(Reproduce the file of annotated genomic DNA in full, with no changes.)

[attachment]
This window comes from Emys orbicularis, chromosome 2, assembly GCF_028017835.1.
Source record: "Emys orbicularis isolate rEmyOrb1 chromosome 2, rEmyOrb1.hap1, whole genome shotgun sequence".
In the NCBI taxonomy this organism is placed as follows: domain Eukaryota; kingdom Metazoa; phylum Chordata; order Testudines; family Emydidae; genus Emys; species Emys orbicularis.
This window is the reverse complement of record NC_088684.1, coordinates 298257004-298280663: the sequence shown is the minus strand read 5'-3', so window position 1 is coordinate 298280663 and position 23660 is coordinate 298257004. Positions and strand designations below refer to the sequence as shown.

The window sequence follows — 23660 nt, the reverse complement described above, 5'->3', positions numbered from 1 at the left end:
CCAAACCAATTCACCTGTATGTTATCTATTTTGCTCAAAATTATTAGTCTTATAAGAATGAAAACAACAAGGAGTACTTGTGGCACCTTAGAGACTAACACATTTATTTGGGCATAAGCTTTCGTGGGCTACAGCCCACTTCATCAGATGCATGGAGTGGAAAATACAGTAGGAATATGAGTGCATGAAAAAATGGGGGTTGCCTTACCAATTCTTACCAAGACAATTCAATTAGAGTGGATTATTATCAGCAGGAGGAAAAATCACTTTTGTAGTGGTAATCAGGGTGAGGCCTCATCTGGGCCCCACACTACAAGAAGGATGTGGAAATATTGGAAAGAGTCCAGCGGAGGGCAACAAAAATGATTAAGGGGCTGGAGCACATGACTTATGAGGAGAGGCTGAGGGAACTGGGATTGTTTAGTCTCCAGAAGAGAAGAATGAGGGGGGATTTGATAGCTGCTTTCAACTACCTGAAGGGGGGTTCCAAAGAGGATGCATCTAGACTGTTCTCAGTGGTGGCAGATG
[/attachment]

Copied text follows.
This window comes from Emys orbicularis, chromosome 2, assembly GCF_028017835.1.
Source record: "Emys orbicularis isolate rEmyOrb1 chromosome 2, rEmyOrb1.hap1, whole genome shotgun sequence".
In the NCBI taxonomy this organism is placed as follows: domain Eukaryota; kingdom Metazoa; phylum Chordata; order Testudines; family Emydidae; genus Emys; species Emys orbicularis.
This window is the reverse complement of record NC_088684.1, coordinates 298257004-298280663: the sequence shown is the minus strand read 5'-3', so window position 1 is coordinate 298280663 and position 23660 is coordinate 298257004. Positions and strand designations below refer to the sequence as shown.

The window sequence follows — 23660 nt, the reverse complement described above, 5'->3', positions numbered from 1 at the left end:
CCAAACCAATTCACCTGTATGTTATCTATTTTGCTCAAAATTATTAGTCTTATAAGAATGAAAACAACAAGGAGTACTTGTGGCACCTTAGAGACTAACACATTTATTTGGGCATAAGCTTTCGTGGGCTACAGCCCACTTCATCAGATGCATGGAGTGGAAAATACAGTAGGAATATGAGTGCATGAAAAAATGGGGGTTGCCTTACCAATTCTTACCAAGACAATTCAATTAGAGTGGATTATTATCAGCAGGAGGAAAAATCACTTTTGTAGTGGTAATCAGGGTGAGGCCTCATCTGGGCCCCACACTACAAGAAGGATGTGGAAATATTGGAAAGAGTCCAGCGGAGGGCAACAAAAATGATTAAGGGGCTGGAGCACATGACTTATGAGGAGAGGCTGAGGGAACTGGGATTGTTTAGTCTCCAGAAGAGAAGAATGAGGGGGGATTTGATAGCTGCTTTCAACTACCTGAAGGGGGGTTCCAAAGAGGATGCATCTAGACTGTTCTCAGTGGTGGCAGATG